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FOX 11 Investigates recycling costs, falling profits

Tri-County Recycling Facility in Outagamie County (WLUK/Mark Leland)
Tri-County Recycling Facility in Outagamie County (WLUK/Mark Leland)
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OUTAGAMIE COUNTY (WLUK) -- When you recycle, do you know what to keep out of the trash? It can be confusing. And if it’s not done right, it can cost money. Taxpayer money.

In Wisconsin, it has been the law to recycle since 1990. Bottles, cans, most plastic, and paper products are in fact banned from going into the landfill. And yet look in the trash -- you’ll find plenty of items that should be recycled according to state law.

FOX 11 Investigates asked Mark Walter, who heads up Brown County's recycling program, what's in the trash bin that should be in the recycle bin?

"A lot of paper, a lot of metal, a lot of aluminum, a lot of other things that we could pull out of that trash that would be recyclable," said Walter. "Every community in the state has a recycling ordinance and says you shall recycle this material."

Local communities pick up recycling bins at the curb. (Property owners are asked to pay for those bins either directly or indirectly.) And in Brown, Outagamie and Winnebago Counties, they’re brought to the Tri-County Recycling facility near Appleton.

Christine Miller is the recycling coordinator for Outagamie County and runs the Tri-County facility.

"Homeowners are a little more responsive to recycling," said Miller. "Apartment building recycling is a big challenge. Multifamily housing is a challenge for recycling."

Why is recycling important? By reusing and repurposing these recyclables, 400 tons of materials a day are kept out of the Outagamie County landfill. In addition to the environmental impact, the three counties that make up Tri-County Recycling make money by selling the stuff they collect. In 2017, the sales of recyclables brought in $10.8 million, saving taxpayers money.

"Our department in Brown County is what we call an Enterprise Fund. We are not a tax supported fund. So all our revenue, everything we do, comes from the sale of materials and fees that we charge," said Walter. If recycling didn't bring in money, ultimately taxpayers would be left to cover the costs.

In Green Bay, Georgia-Pacific buys mixed paper products from Tri-County. As much as it can deliver.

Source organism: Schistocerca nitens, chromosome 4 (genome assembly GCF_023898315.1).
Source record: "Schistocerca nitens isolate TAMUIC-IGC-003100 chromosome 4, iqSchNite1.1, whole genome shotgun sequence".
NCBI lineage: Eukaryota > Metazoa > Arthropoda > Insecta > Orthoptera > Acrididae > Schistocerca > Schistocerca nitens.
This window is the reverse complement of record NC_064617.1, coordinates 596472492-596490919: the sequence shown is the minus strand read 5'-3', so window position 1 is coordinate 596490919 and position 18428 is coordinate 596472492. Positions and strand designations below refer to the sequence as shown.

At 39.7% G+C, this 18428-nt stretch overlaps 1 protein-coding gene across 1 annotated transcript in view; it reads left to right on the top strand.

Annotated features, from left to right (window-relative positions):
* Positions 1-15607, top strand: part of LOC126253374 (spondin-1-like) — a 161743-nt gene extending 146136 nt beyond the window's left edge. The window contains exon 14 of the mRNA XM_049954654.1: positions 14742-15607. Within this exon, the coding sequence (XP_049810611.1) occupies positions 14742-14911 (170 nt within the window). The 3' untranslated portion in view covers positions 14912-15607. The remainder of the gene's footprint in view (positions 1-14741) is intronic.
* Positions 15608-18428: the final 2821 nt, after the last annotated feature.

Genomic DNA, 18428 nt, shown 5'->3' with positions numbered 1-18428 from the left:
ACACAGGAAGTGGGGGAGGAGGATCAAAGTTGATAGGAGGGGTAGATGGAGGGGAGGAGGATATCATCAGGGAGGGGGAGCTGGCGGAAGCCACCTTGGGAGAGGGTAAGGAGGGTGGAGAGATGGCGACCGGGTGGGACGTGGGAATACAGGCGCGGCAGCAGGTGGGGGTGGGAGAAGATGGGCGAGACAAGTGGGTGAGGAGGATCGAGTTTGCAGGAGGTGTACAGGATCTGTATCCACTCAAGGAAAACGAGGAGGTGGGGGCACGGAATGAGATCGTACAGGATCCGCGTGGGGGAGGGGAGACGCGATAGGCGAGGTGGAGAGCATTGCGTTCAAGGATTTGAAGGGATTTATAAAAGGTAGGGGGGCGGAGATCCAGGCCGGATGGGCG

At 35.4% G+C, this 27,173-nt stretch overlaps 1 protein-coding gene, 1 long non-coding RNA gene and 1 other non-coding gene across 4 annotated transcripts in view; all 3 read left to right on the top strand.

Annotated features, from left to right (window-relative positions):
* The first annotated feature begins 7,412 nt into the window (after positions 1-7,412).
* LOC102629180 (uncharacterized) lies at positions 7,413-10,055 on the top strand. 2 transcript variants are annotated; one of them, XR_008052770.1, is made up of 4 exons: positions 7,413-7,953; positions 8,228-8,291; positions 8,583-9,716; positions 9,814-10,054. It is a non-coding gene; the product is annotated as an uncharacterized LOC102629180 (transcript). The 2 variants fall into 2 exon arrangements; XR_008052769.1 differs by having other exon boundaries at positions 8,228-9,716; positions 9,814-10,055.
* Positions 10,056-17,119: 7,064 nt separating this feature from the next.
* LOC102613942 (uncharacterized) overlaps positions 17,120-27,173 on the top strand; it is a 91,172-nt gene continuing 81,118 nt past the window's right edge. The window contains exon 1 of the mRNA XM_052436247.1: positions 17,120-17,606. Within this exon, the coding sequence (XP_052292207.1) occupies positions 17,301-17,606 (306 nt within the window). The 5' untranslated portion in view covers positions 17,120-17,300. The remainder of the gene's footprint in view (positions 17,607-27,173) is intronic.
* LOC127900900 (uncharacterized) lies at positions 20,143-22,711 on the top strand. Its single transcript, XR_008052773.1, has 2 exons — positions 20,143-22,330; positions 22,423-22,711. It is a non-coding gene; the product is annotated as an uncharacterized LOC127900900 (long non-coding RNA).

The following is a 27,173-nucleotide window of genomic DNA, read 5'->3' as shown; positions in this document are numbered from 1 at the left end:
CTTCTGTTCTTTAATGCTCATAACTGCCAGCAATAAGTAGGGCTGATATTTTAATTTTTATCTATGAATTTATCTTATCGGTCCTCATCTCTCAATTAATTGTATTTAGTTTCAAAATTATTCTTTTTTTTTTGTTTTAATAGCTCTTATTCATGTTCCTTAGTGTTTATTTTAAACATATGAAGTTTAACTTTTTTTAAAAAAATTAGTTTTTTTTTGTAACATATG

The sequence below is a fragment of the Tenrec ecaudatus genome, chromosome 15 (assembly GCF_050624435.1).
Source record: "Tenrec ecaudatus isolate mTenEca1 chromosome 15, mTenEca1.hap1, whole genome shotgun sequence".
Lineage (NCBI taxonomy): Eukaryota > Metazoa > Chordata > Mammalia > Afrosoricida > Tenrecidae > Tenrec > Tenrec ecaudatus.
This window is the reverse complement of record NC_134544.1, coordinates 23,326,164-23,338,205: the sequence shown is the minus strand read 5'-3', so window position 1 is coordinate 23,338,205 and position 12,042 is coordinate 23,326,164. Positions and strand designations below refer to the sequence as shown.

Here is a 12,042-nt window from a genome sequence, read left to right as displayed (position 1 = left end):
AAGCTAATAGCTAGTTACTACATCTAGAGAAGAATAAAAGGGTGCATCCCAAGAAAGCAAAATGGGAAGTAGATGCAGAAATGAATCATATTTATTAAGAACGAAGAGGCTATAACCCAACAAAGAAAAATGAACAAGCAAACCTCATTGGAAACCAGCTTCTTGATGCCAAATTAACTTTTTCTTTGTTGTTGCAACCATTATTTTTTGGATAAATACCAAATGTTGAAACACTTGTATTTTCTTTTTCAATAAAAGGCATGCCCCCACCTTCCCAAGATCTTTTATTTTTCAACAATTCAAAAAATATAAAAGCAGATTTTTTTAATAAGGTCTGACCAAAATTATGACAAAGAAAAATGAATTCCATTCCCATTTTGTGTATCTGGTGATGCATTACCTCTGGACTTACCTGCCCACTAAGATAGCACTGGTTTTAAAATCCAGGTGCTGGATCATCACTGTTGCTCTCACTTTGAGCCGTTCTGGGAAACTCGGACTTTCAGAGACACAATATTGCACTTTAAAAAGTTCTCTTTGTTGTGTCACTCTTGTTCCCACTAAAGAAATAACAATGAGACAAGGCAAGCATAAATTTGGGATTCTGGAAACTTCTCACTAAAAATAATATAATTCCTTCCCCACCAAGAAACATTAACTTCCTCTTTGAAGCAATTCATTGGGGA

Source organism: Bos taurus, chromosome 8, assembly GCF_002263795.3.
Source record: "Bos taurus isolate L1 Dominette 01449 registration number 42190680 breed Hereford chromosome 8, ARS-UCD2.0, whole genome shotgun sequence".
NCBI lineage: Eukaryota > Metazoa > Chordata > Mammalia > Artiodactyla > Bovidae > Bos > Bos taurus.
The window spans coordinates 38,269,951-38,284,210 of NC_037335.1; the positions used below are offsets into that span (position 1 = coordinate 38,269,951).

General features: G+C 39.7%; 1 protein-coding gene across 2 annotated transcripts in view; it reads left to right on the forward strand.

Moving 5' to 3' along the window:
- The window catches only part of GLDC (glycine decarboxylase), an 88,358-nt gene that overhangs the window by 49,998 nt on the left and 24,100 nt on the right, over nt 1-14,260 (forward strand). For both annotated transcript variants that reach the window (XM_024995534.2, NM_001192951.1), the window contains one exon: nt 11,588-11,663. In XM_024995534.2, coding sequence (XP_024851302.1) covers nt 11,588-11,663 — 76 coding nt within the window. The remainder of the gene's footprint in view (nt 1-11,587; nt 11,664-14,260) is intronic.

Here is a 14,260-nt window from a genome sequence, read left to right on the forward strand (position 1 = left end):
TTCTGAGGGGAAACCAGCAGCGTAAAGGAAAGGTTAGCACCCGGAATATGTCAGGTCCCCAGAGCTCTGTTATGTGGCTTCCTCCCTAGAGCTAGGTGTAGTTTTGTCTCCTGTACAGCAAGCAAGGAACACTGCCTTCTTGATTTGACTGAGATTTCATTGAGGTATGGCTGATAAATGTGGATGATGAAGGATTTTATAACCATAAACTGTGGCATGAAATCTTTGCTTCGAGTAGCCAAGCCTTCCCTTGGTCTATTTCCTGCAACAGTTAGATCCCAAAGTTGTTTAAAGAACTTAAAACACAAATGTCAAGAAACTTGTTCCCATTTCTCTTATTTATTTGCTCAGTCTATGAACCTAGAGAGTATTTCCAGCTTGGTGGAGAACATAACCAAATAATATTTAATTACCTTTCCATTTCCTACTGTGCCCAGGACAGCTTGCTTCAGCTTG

"The Georgia-Pacific Broadway Mill takes in at least 60 to 80 truckloads of recycled fiber every single day, so we turn that into bath tissue and paper towel and into napkins," said Michael Kawleski, Georgia-Pacific Public Affairs Manager.

The company’s Broadway Mill began recycling paper products in the 1930s. At one point, it was the world’s largest recycling fiber plant.

Those napkins at Starbucks? They too come from the Georgia-Pacific plant, made from your household recycled paper.

"Paper’s a great product because you can recycle that fiber three to six times so you get a lot of multiple uses out of that fiber," said Kawleski, indicating the plant can always use more recycled paper.

"We’re always using paper. This is a 24/7 operation here. We have equipment that runs non-stop," Kawleski said.

The price Tri-County, and other recyclers around the country, get for its mixed paper and other recyclables took a hit this past year due to more stringent regulations in China. Prior to January of 2018, China was the largest recycling market in the world, taking up to 60 percent of all recycling material in the United States.

"When the coastal states could not sell their commodities to China, they flooded all markets here in the U.S., which then brings the value down," said Miller.

As a result, revenue earned on recycled material from Tri-County dropped this past year by $2.5 million.

Pound for pound, paper is the number one item recycled in bulk. But it’s aluminum recycling that brings in the most money.

At Tri-County, Miller says aluminum makes up just 3 percent of the items coming in, but it brings in 30 percent of the money being made.

In January, the market for aluminum was $1,300 a ton, compare that to the plastic from milk jugs which sells for $840 a ton, cardboard $60 a ton, and mixed paper $10 a ton. As for glass, it makes up about 25 percent of the items collected, but Tri-County loses $10 a ton on glass.

"Because of the weight of glass, by the time we’d ship it to a recycler, we take a loss on glass. However, it is banned from the landfill," explained Miller.

Miller says extra money could be made if more people would do a better job complying with the recycling law and stop throwing recyclables away.

But there is no indication that homeowners are being routinely fined for not recycling and instead placing such items in the trash.

"Yes it’s frustrating. Enforcement is very lax," said Miller.

Tri-County instead relies on education. Just this month, for the first time ever a flyer was mailed to every home in all three counties to better explain what can be recycled, and how it helps the environment and taxpayers. The hope is it will spur more recycling.

Tri-County budgeted $60,000 to send out that informational pamphlet in Brown, Outagamie and Winnebago Counties, the largest public educational expense to date according to Miller.

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Profits from the sale of recyclables by Tri-County go into covering costs of each county's operation, capital improvements to equipment, and rebates to municipalities to help lower local taxpayers costs associated with recycling.

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